There are great benefits to including raw food in your diet, however eating 100% raw is not beneficial for all! The state of your digestive system will often determine how much raw food your body can handle and varies greatly from individual to individual.Fermented vegetables like sauerkraut are excellent alternatives for people with gut issues. First, the fermentation process “pre-digests” the vegetables and makes them easier to absorb. Second, fermented veggies contain probiotic microorganisms that help heal the gut. Eating raw foods and juicing as part of a crucial healing period can be amazingly beneficial for some, but not for all!
Balancing some raw and cooked foods in every meal is often less extreme and a good middle ground! Listen to your body and pay attention to how you feel after meals.Raw nuts and seeds and many grains and beans are plant foods that contain enzyme inhibitors that can block enzyme function. Most plant foods develop these inhibitors to form a protective barrier against insects. Nuts and seeds will not break down into their simplest forms during digestion when these enzyme inhibitors are present. Enzyme inhibitors also prevent enzymes from digesting proteins, which can cause a burden on the pancreas. To get the maximum amount of nutrition from your beans, grains, raw nuts and seeds that you consume, you must eliminate these inhibitors prior to eating them by soaking them! They each require a different amount of soaking time to eliminate inhibitors.Raw nuts and seeds are live foods that are likely to sprout or grow if you plant them. By soaking them, you awaken their life force, which will cause these inhibitors to break down, so your body can absorb the live nutrients. Beware of enzyme inhibitors! Your body will thank you for it!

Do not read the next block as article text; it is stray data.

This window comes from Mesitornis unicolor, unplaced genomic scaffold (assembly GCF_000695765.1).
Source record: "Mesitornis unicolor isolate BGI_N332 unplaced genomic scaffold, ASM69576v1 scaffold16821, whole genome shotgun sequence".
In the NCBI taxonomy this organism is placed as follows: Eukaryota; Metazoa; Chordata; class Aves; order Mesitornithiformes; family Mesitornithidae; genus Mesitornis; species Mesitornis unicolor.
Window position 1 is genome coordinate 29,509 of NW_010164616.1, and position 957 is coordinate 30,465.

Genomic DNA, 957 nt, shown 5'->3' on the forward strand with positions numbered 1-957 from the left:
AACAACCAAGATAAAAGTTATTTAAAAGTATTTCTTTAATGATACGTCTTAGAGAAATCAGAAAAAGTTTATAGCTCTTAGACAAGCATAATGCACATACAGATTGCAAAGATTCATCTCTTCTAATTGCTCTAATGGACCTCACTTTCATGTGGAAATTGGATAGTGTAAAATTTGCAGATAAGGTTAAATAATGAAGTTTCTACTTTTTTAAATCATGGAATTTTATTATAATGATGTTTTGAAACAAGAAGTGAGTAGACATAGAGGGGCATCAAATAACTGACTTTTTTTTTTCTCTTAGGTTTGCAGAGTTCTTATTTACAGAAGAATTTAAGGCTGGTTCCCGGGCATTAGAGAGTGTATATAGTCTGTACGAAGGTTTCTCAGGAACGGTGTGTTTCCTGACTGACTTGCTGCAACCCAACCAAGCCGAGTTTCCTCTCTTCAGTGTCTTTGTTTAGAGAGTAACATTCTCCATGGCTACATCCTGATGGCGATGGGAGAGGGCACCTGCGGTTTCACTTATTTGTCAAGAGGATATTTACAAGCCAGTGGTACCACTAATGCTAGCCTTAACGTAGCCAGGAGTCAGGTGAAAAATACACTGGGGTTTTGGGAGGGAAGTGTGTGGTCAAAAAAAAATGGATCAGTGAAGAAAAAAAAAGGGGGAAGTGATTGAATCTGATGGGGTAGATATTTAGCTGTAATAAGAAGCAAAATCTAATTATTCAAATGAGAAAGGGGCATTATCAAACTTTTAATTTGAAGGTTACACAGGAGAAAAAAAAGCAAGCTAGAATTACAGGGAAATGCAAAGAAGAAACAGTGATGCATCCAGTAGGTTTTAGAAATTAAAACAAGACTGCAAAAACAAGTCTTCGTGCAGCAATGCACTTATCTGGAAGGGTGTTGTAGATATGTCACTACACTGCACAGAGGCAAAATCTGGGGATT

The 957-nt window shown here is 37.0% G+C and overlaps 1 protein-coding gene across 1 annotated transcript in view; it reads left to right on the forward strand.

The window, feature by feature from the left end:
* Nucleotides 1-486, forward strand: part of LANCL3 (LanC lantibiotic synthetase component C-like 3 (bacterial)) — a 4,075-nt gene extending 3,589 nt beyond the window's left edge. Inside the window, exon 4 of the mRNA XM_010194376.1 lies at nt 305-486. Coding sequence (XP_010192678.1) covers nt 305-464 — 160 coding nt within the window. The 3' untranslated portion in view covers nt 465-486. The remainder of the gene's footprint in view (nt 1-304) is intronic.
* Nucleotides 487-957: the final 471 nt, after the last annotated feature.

A diet deficient in food enzymes will deplete the digestive enzymes made by our own body. We are actually weakening our own immune system if we eat an enzyme-depleted diet. Other substances that block the way enzymes work their magic are alcohol, caffeine, fluoride, chlorine, chemical additives and pharmaceutical drugs. Enzymes also need co-enzymes to work efficiently. The most important ones are Vitamins E, C, B-complex, magnesium and zinc and CQ-10. Remember that a nutrient-dense diet is always richer in enzymes then a processed food diet! To make a long story short:
Adding more living and enzyme rich foods to your diet can dramatically improve your state of health! Try some of the easy recipes below!
RAW SUMMER AVOCADO GAZPACHO
3 large tomatoes
1 red pepper
2 garlic cloves
2 tablespoons apple cider vinegar
1 teaspoon paprika
1 teaspoon sea salt
1/4 cup extra virgin olive oil
1/2 avocado, chopped
1/4 cup fresh cilantro
Blend all ingredients. Garnish with chopped avocado and fresh cilantro.
SUPER SUPPER SALAD
[Makes 2-3 servings]
1 head romaine lettuce, chopped
1 small handful of baby spinach
1 small handful of arugula
1/2 cup red cabbage, chopped
1/2 apple, cut into bite sized pieces
1/2 avocado, cut into bite sized pieces
1/4 cup toasted pumpkin seeds
2 scallions, finely chopped
1 fresh tomato, cut into wedges
SUPER SUPPER DRESSING
1/8 cup extra virgin olive oil
1 1/2 tablespoons raw apple cider vinegar
1 teaspoon Dijon mustard
1 teaspoon honey or stevia liquid
1/4 teaspoon minced garlic
Pinch of paprika
1/8 teaspoon Braggs Liquid Amino Acids
Place greens in a large salad bowl. Add all other salad ingredients to the bowl with the greens. Place all the dressing ingredients in a small jar and shake well. Dress salad just before serving and toss well.